United States: Don't Get Caught In A Web of Claims: ADA Website Accessibility Claims On The Rise

In today's technology-driven society, retailers are increasingly using the internet to provide information, goods, and services to the public. While having a website is almost a mandatory aspect of operating a retail business, it's important to ensure that the website does not also market the business to potential lawsuits. Websites have become the new hotbed of litigation brought under the Americans with Disabilities Act (ADA); retailers who are increasingly relying on their web presence need to take note.

What Does The ADA Require?

Title III of the ADA prohibits disability discrimination by places of public accommodation. This category of businesses includes private entities whose operations affect commerce and that fall into one of 12 categories listed in the ADA. The list specifically includes retail stores and shopping centers, among other business types.

When Congress enacted the ADA in 1990, the existence of the internet and the pervasiveness it holds in today's society was all but unfathomable. As such, the ADA does not specifically address website accessibility. However, as Congress expressly stated when passing the ADA, "the types of accommodation and services provided to individuals with disabilities, under all of the titles of this bill, should keep pace with the rapidly changing technology of the times" and technological advances "may require public accommodations to provide auxiliary aids and services in the future which today would not be required."

Increasingly, plaintiffs' lawyers are claiming that publicly available websites are inaccessible to users with disabilities, thereby disadvantaging individuals with disabilities in a modern society that is largely driven by an electronic marketplace. How can websites be inaccessible? Many people with disabilities use "assistive technology" to enable them to use computers and access the internet.

For example, individuals who are blind or have low vision may use screen readers – devices that speak the text on a monitor – to assist them in accessing a website's content. However, such users cannot fully access a site unless it is designed to work with the screen-reading software. Another example of an accessibility barrier that needs to be addressed is ensuring your individual website pages are coded so that users can navigate by means of a keyboard or single-switch access device alone, without need of a mouse. Users who cannot use a mouse with precision could find your website unnavigable without this design. Websites that do not accommodate assistive technology can create unnecessary barriers for users with disabilities, and help fuel website accessibility claims.

Recent Legal Ruling Provides Warning

Recently, a California superior court judge ruled in favor of a blind plaintiff who sued luggage retailer Colorado Bag'n Baggage, claiming that he was unable to shop online for the retailer's products. His lawsuit centered on allegations that the website lacked features, such as screen-reading software, to assist customers with disabilities.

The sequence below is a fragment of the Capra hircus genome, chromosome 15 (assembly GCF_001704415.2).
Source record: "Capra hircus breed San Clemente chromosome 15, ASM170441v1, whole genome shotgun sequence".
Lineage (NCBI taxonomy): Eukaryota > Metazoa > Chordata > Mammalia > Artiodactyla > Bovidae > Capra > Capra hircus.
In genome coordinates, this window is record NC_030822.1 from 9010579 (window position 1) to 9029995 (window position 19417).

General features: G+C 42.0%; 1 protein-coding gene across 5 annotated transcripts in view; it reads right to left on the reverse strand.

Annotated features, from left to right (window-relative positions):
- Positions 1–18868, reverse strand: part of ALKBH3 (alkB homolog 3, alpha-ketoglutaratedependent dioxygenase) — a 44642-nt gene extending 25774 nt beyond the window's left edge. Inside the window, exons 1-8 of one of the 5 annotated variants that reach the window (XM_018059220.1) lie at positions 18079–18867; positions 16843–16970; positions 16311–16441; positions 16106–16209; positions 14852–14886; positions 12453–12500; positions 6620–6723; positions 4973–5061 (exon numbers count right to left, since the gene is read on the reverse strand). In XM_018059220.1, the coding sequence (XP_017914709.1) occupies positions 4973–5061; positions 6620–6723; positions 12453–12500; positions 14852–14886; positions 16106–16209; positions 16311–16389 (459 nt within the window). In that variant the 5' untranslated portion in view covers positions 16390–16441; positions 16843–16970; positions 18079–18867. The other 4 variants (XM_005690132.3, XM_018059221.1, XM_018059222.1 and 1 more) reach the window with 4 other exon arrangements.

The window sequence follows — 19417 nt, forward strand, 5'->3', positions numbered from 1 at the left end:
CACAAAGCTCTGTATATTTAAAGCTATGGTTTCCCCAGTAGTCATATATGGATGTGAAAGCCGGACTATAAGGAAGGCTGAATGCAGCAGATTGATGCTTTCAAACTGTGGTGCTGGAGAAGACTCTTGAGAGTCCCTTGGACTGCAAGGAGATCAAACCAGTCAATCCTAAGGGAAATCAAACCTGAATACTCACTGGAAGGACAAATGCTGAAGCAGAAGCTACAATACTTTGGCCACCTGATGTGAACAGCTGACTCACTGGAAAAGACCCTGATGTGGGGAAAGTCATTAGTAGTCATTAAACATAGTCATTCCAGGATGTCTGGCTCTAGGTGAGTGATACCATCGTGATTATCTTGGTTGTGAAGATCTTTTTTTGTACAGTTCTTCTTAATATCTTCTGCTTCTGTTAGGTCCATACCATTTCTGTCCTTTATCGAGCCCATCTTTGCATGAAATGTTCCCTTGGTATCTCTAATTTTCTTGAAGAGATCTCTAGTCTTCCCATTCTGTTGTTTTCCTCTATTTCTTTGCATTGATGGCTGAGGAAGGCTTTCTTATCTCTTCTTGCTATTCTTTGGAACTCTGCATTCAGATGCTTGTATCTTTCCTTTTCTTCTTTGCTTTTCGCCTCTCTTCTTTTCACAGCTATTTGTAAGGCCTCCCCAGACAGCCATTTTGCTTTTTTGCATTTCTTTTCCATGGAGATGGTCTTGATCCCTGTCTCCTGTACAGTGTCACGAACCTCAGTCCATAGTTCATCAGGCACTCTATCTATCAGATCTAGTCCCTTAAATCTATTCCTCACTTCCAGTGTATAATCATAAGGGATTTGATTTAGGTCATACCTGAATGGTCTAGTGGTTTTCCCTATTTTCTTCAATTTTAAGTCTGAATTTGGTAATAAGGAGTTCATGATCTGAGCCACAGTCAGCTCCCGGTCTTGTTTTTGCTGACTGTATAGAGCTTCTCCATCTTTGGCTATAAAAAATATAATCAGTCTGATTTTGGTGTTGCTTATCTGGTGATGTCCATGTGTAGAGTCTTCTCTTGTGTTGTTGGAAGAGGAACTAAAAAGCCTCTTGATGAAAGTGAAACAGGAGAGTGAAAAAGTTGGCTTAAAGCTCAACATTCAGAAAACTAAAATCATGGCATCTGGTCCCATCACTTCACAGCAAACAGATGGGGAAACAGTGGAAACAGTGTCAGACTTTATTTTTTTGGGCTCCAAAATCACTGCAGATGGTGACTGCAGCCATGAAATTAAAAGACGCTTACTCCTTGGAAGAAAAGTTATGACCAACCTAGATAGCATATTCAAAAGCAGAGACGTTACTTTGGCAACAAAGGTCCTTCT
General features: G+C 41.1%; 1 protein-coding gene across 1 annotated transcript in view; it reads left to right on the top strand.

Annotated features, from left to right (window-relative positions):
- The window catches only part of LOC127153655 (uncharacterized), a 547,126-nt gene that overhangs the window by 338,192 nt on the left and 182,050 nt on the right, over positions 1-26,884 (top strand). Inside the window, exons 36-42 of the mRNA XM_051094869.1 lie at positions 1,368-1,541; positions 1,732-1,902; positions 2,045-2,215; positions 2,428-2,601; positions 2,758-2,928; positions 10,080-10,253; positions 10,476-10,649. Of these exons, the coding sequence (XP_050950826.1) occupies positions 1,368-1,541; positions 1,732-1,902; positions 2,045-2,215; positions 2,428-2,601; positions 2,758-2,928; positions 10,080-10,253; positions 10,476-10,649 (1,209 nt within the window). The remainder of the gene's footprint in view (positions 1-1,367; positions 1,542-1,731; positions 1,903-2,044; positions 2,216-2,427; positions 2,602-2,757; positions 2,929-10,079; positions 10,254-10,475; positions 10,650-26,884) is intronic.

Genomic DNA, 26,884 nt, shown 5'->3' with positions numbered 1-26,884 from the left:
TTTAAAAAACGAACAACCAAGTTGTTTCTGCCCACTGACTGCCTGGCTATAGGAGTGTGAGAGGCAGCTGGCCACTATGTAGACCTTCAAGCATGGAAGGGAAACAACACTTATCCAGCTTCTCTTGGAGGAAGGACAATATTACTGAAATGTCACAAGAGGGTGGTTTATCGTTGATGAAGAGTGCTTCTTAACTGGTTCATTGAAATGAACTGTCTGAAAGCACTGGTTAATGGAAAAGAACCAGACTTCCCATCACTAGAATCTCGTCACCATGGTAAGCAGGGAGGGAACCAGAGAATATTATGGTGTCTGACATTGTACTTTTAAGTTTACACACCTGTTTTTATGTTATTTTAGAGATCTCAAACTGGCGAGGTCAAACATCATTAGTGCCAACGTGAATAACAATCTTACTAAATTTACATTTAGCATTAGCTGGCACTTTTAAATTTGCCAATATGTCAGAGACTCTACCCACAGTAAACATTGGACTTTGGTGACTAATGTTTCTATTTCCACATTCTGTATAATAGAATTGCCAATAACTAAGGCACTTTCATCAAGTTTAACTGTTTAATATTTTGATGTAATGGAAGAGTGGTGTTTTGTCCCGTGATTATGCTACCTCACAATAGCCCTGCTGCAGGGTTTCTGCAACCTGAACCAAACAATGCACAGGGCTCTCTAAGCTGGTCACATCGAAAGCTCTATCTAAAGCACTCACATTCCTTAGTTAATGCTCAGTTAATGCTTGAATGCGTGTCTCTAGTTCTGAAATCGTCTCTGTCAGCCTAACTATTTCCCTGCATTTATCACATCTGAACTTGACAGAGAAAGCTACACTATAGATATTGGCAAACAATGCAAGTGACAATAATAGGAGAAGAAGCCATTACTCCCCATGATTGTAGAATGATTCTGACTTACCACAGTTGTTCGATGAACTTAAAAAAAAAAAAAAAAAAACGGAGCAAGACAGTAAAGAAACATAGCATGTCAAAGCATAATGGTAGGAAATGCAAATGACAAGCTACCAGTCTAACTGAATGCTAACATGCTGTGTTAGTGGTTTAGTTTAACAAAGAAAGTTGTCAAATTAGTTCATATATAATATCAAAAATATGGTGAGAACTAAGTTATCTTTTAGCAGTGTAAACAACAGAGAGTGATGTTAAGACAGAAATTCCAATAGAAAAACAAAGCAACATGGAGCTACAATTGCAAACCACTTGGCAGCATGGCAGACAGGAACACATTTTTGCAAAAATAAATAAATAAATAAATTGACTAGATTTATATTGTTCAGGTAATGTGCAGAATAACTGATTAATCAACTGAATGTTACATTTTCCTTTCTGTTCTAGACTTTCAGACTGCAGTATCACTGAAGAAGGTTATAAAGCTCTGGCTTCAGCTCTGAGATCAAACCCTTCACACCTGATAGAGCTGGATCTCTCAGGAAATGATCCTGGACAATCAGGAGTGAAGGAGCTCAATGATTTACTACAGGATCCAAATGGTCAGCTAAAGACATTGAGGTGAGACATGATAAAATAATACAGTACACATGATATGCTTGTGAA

In its March 2016 ruling for the plaintiff, the court noted that the customer had "presented sufficient evidence and legal argument to conclude Title III of the ADA applies to plaintiff's use of a website." The court noted that he properly demonstrated he "sought goods and services from a place of public accommodation" because he demonstrated a sufficient connection exists between the retail store and its website that directly affects a customer's ability to access goods and services.

The court ordered the retailer to pay the plaintiff $4,000 as a judgment for the ADA violation. While this amount may not seem like a great deal, the court also ordered the retailer to pay for the plaintiff's attorney's fees and costs, and of course the retailer had to expend additional resources to pay for its own attorney's time and costs.

Further, the court ordered the retailer to take the necessary steps to make its website "readily accessible to and usable by visually impaired individuals." If it is unable or unwilling to do so, the court said that the company would need to terminate its website, which would be a death knell to most businesses.

This case is a good reminder about the importance of ensuring you have a fully accessible website for your customers. But even if your website is not a public accommodation, you are not necessarily off the ADA hook. If you use it as a means of accepting applications, for example, you may also have obligations as an employer to make your website accessible to disabled individuals for purposes of applying for employment.

As a result of this recent decision, coupled with the remaining uncertainty in the law, many plaintiffs' lawyers are seizing on the opportunity by sending demand letters and filing lawsuits. You should therefore review your online activities for compliance with ADA accessibility.

What Does The Government Say?